An occasionally misty-eyed but very welcome return...
'Last Place'

When they first emerged in the late ’90s, Jason Lytle and chums were occasionally seen by the press as poor cousins of the Flaming Lips. It was a lazy comparison. While Coyne and Co are a technicolour sci-fi party band, Grandaddy were more tattered and forlorn. Lyrically, Lytle’s songs are obsessed with the intersection between mankind and technology, the impact we leave on the natural world and the derelict spaces that out-of-luck chauffeurs, wives of farmers and sad robots might someday colonise. While his two (underrated) solo albums are painfully raw, with Grandaddy he was able to be both open-hearted and playful – and unlike the Lips it never came across as arch or gimmicky.

That said, it did seem like the band had reached their natural conclusion with 2006’s ‘Just Like The Fambly Cat’ which felt, in places, as worn out as the titular mog. The band broke up. Lytle moved on. Grandaddy, it seemed, were history.

But here we are with album five, and history is very clearly on Lytle’s mind. 'Last Place' comes with a weight of expectation – not least from the band itself. This feels like a record consciously designed to restore their legacy; a worthy successor to their two masterpieces ‘The Sophtware Slump’ and ‘Sumday'. It does this by being about the most Grandaddy Grandaddy record possible.

So, there are songs about people living on top of an Ikea-type superstore (the excellent opener ‘Way We Won’t’ – a close cousin of the likes of ‘Now It’s On’); a haunting paean to the wilderness in ‘A Lost Machine’; and, in ‘Chek Injin’, an urgent old-fashioned rocker. There’s even a faintly bizarre reprise of an old b-side (‘Oh She Deleter’) and a cameo by Jed the alcoholic robot.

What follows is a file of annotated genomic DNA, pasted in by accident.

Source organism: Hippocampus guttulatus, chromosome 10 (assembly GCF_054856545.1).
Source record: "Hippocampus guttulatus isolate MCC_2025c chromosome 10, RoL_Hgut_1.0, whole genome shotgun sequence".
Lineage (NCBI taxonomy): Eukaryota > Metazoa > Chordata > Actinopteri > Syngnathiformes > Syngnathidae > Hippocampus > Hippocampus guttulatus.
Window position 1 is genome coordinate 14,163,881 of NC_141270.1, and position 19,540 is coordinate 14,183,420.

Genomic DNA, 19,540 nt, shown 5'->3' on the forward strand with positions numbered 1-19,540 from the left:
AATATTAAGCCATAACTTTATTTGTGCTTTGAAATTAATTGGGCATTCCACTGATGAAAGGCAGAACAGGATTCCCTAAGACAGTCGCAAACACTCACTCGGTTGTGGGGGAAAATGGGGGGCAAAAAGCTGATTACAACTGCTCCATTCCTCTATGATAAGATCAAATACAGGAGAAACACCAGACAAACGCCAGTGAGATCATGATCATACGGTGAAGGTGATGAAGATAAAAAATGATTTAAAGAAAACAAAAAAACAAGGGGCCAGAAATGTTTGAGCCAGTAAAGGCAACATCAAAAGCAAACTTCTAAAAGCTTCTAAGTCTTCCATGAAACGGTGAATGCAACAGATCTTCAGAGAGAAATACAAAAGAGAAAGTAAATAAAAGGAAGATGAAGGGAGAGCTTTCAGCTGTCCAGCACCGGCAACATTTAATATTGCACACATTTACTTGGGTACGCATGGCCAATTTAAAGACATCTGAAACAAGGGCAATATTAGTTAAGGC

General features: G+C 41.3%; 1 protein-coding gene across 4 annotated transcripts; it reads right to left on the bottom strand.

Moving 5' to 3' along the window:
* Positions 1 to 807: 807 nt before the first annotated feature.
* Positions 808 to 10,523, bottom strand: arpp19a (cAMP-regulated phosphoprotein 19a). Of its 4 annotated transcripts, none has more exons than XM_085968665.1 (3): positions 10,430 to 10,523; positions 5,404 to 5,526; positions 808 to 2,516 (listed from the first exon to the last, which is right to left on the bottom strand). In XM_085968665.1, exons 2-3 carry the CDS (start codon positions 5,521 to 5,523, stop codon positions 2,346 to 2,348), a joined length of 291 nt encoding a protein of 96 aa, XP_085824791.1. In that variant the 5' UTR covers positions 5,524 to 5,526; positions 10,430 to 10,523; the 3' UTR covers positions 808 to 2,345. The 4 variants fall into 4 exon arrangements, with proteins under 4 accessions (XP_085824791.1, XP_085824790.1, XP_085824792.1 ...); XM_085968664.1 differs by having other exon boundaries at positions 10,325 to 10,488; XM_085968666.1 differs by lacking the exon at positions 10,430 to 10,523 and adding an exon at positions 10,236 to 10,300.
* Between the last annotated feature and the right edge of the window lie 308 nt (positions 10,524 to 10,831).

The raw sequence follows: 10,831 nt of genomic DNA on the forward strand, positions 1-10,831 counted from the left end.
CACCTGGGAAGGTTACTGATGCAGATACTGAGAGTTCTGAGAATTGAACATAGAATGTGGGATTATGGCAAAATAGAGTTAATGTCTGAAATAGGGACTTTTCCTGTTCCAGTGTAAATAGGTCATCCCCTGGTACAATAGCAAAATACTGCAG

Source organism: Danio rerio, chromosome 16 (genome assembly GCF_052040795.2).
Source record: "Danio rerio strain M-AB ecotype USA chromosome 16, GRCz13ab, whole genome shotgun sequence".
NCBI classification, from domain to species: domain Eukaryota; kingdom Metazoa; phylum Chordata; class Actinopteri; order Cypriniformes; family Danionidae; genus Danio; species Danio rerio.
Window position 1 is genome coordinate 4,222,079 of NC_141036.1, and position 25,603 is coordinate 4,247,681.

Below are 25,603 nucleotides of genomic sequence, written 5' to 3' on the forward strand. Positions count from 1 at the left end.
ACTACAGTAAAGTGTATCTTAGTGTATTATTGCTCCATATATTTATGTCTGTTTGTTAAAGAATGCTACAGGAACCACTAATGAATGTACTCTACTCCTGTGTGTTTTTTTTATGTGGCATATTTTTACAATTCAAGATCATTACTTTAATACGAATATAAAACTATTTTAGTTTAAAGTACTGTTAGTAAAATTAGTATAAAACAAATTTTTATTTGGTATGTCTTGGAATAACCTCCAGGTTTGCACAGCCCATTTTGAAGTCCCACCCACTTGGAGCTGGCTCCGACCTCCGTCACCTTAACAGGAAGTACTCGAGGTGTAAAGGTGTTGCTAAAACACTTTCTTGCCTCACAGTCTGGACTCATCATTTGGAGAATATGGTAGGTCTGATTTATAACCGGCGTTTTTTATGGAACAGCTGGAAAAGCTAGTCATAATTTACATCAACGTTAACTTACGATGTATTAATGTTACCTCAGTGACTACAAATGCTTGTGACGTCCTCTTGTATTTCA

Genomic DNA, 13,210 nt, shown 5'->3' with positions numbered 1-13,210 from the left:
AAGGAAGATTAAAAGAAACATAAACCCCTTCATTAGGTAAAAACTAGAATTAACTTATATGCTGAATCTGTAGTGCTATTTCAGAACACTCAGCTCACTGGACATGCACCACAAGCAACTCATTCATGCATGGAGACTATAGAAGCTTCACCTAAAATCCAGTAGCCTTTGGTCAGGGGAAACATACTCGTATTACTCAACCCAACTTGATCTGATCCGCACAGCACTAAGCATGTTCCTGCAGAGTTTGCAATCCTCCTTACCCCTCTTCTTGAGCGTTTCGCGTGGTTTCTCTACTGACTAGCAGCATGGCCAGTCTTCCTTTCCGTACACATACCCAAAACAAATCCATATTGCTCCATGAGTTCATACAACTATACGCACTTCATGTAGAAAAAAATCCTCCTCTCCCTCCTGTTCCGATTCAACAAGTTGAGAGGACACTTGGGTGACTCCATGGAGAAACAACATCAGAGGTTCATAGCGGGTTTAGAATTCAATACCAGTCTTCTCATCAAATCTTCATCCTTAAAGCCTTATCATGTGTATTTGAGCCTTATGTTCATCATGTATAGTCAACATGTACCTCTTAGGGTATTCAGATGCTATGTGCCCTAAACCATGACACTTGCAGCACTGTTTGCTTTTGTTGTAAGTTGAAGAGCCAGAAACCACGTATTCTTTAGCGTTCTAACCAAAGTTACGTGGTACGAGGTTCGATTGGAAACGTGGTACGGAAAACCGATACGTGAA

The first half is fabulous; an assured statement of intent. The synth-led ‘Evermore’ feels like a lost excerpt from ‘The Sophtware Slump’, while ‘The Boat Is In The Barn’ is just beautiful songwriting, Lytle documenting the loss of a relationship, while celebrating his enduring ability to love.

Where things go a bit awry is with ‘I Don’t Wanna Live Here Anymore’ through ‘This Is The Part’ – a solid enough set of mid-tempo songs, but taken together they suck the momentum from the album. ‘That’s What You Get For Gettin’ Outta Bed’ subverts its sad-sack title, but ‘This Is The Part’ is just a drag, the one moment on the record that the melancholy feels more like wallowing. It’s followed up by the self-referential but blunt ‘Jed The 4th’. “You know it’s all a metaphor/for being drunk and on the floor”, Lytle sighs of his robot protagonist – an unnecessary decoding given that his lyrics have rarely been ‘I Am The Walrus’ cryptic.

Happily, ‘A Lost Machine’ brings it all back. Paranoid, epic and intimate, its slow-build grandiosity imagines an apocalyptic scenario and the lost souls caught on a "surveillance audio recorder in a dried up creek". Effects flutter in and out of the mix, but it's the shift in Lytle's vocals as he sings "every woman and child and man" that kicks you in the gut – it's just a ridiculously moving song. The intimate ‘Songbird Son’ closes the record on an acoustic whisper, but its predecessor still lingers.

Whether this is a final end remains to be seen. Lytle has hinted that an another album may follow, and that would be wonderful. But if this is it, then it's hard to imagine a finer encapsulation of the band and its themes. ‘Last Place’ is an occasionally misty-eyed but very welcome return. A broken but pretty mess.


Words: Will Salmon

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